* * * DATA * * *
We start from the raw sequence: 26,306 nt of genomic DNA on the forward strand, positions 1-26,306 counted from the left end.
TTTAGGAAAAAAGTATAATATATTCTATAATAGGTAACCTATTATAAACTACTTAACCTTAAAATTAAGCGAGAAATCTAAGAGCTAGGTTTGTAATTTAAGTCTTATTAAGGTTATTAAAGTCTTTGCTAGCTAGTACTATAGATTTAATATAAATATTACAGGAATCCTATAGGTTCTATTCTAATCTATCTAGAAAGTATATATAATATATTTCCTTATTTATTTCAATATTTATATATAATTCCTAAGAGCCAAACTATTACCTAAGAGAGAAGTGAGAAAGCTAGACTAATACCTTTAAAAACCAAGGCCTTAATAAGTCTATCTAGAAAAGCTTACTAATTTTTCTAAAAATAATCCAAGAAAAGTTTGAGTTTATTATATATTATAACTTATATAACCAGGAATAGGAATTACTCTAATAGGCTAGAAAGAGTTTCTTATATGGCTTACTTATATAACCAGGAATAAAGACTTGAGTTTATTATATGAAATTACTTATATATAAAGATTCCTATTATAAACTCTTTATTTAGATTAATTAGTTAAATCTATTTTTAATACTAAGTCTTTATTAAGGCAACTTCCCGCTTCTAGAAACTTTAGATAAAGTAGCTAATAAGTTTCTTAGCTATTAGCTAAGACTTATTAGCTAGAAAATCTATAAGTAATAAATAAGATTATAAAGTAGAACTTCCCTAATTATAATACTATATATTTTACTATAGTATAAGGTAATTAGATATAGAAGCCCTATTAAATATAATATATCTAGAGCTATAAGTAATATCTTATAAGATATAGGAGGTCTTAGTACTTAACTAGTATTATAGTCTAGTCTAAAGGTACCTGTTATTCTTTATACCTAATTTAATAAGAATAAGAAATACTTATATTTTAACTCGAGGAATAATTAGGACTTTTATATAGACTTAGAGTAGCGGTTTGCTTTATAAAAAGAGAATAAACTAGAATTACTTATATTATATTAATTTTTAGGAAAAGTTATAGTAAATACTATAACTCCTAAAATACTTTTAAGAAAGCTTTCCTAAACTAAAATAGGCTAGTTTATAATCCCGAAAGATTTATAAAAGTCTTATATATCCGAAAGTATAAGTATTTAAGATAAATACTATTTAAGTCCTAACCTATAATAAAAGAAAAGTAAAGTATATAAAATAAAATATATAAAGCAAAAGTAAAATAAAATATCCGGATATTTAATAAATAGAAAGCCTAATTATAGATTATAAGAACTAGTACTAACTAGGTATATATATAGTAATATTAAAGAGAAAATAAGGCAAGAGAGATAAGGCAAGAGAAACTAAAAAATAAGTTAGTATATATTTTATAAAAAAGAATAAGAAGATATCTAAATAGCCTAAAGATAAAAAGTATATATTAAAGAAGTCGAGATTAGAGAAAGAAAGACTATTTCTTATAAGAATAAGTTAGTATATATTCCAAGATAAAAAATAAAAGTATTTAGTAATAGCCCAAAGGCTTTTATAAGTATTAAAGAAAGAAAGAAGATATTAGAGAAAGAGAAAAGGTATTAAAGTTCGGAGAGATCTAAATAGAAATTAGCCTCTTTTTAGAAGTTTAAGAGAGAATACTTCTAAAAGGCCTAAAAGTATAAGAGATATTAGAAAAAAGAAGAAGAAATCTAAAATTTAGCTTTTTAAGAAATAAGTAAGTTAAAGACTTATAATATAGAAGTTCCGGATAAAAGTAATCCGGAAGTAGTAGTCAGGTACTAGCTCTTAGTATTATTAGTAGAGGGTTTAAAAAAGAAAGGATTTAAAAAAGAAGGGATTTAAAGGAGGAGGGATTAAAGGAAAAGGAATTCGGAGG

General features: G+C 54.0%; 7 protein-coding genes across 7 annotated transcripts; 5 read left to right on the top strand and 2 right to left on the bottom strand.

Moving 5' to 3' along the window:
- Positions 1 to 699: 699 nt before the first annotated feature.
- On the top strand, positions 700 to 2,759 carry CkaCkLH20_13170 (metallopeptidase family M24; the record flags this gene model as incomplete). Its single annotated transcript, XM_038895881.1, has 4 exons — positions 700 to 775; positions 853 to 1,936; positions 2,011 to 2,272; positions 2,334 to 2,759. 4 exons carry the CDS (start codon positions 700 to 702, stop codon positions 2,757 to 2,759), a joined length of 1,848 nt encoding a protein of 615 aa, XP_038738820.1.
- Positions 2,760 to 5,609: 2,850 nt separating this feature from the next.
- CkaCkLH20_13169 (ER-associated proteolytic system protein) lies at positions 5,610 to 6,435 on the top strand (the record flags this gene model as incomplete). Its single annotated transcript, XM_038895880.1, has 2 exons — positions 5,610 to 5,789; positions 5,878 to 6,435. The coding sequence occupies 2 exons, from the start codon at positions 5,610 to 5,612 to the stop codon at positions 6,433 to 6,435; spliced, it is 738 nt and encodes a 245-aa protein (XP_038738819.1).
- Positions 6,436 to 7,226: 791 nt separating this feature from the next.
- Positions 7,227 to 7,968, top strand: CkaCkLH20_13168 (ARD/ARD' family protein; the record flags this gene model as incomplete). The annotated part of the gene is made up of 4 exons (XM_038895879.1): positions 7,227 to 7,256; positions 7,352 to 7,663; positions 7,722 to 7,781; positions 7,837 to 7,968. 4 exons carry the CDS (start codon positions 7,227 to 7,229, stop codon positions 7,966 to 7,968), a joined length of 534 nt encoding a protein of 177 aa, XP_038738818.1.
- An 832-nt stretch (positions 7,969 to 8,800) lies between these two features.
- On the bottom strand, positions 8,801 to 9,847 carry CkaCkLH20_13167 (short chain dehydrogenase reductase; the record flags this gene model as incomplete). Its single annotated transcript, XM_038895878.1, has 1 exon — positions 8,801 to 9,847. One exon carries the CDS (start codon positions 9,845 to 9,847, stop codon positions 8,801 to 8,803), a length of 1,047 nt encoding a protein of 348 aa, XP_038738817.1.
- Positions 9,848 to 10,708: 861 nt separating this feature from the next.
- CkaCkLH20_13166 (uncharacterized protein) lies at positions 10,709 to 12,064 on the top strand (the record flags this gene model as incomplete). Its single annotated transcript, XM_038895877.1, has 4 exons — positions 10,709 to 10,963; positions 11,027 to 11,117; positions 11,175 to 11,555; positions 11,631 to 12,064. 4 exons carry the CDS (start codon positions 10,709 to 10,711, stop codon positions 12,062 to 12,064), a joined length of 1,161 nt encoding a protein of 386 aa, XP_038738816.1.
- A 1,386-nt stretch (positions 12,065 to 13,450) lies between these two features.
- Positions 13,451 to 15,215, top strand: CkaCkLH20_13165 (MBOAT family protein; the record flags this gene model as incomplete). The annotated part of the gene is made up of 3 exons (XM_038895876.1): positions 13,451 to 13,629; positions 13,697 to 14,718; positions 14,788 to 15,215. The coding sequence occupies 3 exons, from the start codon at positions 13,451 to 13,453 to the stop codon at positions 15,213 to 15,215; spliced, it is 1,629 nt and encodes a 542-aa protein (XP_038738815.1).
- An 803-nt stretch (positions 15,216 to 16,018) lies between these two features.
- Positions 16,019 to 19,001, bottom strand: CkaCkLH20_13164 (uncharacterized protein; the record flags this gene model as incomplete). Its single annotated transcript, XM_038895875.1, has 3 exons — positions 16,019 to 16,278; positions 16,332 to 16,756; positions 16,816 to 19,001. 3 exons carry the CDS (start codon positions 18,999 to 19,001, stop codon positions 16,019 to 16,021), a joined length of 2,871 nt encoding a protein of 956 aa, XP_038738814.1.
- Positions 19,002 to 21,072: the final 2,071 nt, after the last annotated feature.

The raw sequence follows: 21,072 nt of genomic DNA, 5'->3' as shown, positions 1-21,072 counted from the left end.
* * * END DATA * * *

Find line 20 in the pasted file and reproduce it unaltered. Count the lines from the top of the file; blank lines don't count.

The raw sequence follows: 21,072 nt of genomic DNA, 5'->3' as shown, positions 1-21,072 counted from the left end.